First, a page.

Up until we found out, about the loss, everything seemed to be moving along OK with the baby. At the First Trimester Screening we were told the baby was measuring two weeks smaller than expected. At first I was very concerned about this, but I talked to the doctor and she said it could be a sign of the Trisomy 18/13 or it could be a miscalculation. She said it happens very frequently at these screenings, and many women leave measuring 1-2 weeks ahead or behind. I tried to focus on the second part of what she said, hoping that it was just a miscalculation. We talked with a Genetics Counselor after a more thorough blood panel, that was sent out, came back inconclusive. Again, we were told the best thing for the baby was to continue on as if all was well. After the blood work came back inconclusive, Joe and I decided to have an Amnio done. We needed to know, so we could start making some decisions. To run a second round of blood work would take another 4 weeks total. Two weeks until the next draw and then two weeks for results. We decided that waiting was not for us, so an Amnio was scheduled. Looking back at the signs, it seems that this outcome was inevitable. The small measurement, the lack of DNA found in the blood work, and the light spotting.
As I was coming home from work, on Monday, to head to our appointment, I knew something was not right. For the first time in the pregnancy I was having some cramping. It was very light almost non-exsitent, but it was there none the less. I got home and found that I was spotting more heavily. My stomach dropped, and I knew that the outcome of this appointment was not going to be a happy one. Our doctor tried to find a heartbeat using the Doppler and was unsuccessful. I looked at Joe and knew right away we had lost the baby. She preformed an ultrasound, and it was confirmed. There was our little love not moving and no heartbeat to be seen or heard. It was heart breaking seeing our baby on the screen no longer moving and kicking. We had been to several appointments and got to witness that amazingness, and now there was our baby, no more. I know I went into shock right away. I didn't cry, I didn't scream, I didn't even think. I just listened as our doctor walked us through our next steps.
The hardest part for me is not just losing the baby, but also losing the pregnancy. We had so many events coming up this year that I would've been pregnant at. Milestones in the pregnancy, and that is to be no more. When I came fully out of anesthesia the first thought that went through my head was "Our pregnancy is truly over". I know that it had been over, but now it was, and is, truly over. I was no longer carrying a little baby. That is still something I am grappling with tonight as I lie awake. For 14 weeks, I had a little life inside of me. Growing and bonding with, and now that no longer exists.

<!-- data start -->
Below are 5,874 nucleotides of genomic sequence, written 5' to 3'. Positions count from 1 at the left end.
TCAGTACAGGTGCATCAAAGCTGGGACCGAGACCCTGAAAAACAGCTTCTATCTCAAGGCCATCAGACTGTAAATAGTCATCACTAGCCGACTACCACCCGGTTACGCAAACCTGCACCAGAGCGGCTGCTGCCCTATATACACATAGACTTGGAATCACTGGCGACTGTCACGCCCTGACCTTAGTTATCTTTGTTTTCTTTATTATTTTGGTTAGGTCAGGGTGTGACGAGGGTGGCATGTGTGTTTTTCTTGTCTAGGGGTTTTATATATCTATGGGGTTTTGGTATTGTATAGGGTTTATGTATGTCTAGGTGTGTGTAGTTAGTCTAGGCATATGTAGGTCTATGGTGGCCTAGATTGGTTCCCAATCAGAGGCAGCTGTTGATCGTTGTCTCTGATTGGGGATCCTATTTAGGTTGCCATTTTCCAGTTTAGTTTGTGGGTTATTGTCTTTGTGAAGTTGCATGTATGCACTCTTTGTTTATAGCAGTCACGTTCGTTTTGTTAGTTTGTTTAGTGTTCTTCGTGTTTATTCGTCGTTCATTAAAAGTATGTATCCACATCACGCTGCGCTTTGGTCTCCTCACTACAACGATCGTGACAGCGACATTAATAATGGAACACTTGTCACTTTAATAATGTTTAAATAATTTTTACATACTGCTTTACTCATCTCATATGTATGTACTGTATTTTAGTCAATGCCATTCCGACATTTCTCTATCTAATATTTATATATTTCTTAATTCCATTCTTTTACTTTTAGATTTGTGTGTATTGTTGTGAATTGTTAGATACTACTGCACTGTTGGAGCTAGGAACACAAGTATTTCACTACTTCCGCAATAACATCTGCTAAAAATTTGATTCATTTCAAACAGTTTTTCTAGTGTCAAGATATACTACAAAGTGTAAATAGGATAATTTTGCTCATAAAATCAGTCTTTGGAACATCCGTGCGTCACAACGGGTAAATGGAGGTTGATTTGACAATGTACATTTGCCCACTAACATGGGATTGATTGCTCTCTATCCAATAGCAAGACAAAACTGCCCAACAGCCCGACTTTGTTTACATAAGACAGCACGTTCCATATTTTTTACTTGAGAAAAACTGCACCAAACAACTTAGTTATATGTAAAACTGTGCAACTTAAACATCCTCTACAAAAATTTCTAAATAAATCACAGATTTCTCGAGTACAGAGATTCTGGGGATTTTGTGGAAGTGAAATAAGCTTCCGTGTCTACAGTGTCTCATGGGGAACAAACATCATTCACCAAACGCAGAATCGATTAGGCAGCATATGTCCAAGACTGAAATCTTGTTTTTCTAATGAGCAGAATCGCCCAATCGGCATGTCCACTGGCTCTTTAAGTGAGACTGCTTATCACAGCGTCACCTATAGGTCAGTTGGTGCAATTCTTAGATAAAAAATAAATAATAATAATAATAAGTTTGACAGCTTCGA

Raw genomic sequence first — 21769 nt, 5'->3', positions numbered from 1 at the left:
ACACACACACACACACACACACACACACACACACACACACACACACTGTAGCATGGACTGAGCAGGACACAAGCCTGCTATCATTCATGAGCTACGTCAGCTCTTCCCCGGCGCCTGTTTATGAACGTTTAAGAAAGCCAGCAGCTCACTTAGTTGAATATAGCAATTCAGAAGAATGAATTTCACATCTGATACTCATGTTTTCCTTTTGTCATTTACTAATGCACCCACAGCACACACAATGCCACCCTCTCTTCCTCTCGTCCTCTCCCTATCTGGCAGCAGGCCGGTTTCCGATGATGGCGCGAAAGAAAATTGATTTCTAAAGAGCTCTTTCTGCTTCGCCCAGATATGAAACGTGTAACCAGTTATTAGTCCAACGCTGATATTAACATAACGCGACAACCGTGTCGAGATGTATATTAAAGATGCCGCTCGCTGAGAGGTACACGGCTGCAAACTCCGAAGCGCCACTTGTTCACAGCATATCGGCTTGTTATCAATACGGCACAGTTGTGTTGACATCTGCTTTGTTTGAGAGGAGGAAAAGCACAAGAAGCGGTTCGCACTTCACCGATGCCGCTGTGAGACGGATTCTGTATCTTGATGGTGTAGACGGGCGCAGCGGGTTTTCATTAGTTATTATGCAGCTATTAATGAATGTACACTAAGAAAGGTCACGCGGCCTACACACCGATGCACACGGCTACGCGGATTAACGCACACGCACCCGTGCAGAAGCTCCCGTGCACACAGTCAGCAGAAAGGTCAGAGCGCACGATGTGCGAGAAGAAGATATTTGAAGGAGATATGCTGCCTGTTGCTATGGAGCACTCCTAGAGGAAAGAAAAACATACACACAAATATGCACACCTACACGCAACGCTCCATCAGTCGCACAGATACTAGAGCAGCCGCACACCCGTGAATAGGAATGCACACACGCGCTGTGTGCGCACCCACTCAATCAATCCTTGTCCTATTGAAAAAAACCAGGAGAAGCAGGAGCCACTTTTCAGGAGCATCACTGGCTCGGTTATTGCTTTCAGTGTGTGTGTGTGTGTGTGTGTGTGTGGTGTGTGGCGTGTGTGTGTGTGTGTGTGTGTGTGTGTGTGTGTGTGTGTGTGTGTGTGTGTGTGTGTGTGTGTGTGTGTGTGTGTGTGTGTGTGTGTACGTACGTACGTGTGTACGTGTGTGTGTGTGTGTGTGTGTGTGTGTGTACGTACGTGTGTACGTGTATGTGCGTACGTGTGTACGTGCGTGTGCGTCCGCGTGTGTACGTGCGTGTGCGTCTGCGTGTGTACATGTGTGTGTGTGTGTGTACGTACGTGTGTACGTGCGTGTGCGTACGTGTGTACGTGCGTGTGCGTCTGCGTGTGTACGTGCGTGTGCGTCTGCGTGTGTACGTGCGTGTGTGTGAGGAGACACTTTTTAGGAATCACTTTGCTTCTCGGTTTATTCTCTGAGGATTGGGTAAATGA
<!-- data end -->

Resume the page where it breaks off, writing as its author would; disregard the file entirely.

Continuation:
Joe has been truly amazing through this whole event. From the moment I told him we were pregnant, to when we found out about the Trisomy 18/13, he has been supportive, and loving, and taking everything as it comes. Even though this has been a very devastating time, we have really grown together in all of this darkness.
We have received an outpouring of support and couldn't be more grateful. I have heard from friends and family who have also lost their first child, or one of their children, and it is comforting to know we are not the only ones who have gone through this. I did know ahead of time that we are not the only ones, but there's comfort in knowing those close to us understand this loss too. I want to say thank you to all of you who have reached out and respected our asking you to message us privately.
I know that Joe and I will get through this, and I know in time the loss will get easier to accept. For now, I think we are taking it day by day and seeing where this road leads. Moving forward will be hard, and I'm not sure when we will be ready to go on this journey again, but I know we will, and I know that it will be just as amazing as the first time. Even though it was short lived.